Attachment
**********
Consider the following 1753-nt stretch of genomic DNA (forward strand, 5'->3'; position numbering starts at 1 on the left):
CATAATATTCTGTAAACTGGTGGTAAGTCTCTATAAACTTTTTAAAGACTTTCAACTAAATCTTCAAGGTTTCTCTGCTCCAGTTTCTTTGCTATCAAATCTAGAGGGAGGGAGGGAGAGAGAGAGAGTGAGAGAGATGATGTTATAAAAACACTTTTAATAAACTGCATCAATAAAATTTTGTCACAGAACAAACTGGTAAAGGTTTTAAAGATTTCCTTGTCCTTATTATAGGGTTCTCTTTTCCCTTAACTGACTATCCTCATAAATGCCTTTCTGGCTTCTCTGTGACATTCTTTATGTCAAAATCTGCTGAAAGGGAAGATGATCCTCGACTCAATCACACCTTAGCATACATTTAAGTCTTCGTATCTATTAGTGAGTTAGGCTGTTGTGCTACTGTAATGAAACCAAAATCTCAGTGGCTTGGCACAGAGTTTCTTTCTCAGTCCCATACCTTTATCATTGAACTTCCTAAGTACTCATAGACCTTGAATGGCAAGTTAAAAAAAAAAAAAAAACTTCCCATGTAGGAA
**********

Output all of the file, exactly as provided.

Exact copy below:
Consider the following 1753-nt stretch of genomic DNA (forward strand, 5'->3'; position numbering starts at 1 on the left):
CATAATATTCTGTAAACTGGTGGTAAGTCTCTATAAACTTTTTAAAGACTTTCAACTAAATCTTCAAGGTTTCTCTGCTCCAGTTTCTTTGCTATCAAATCTAGAGGGAGGGAGGGAGAGAGAGAGAGTGAGAGAGATGATGTTATAAAAACACTTTTAATAAACTGCATCAATAAAATTTTGTCACAGAACAAACTGGTAAAGGTTTTAAAGATTTCCTTGTCCTTATTATAGGGTTCTCTTTTCCCTTAACTGACTATCCTCATAAATGCCTTTCTGGCTTCTCTGTGACATTCTTTATGTCAAAATCTGCTGAAAGGGAAGATGATCCTCGACTCAATCACACCTTAGCATACATTTAAGTCTTCGTATCTATTAGTGAGTTAGGCTGTTGTGCTACTGTAATGAAACCAAAATCTCAGTGGCTTGGCACAGAGTTTCTTTCTCAGTCCCATACCTTTATCATTGAACTTCCTAAGTACTCATAGACCTTGAATGGCAAGTTAAAAAAAAAAAAAAAACTTCCCATGTAGGAA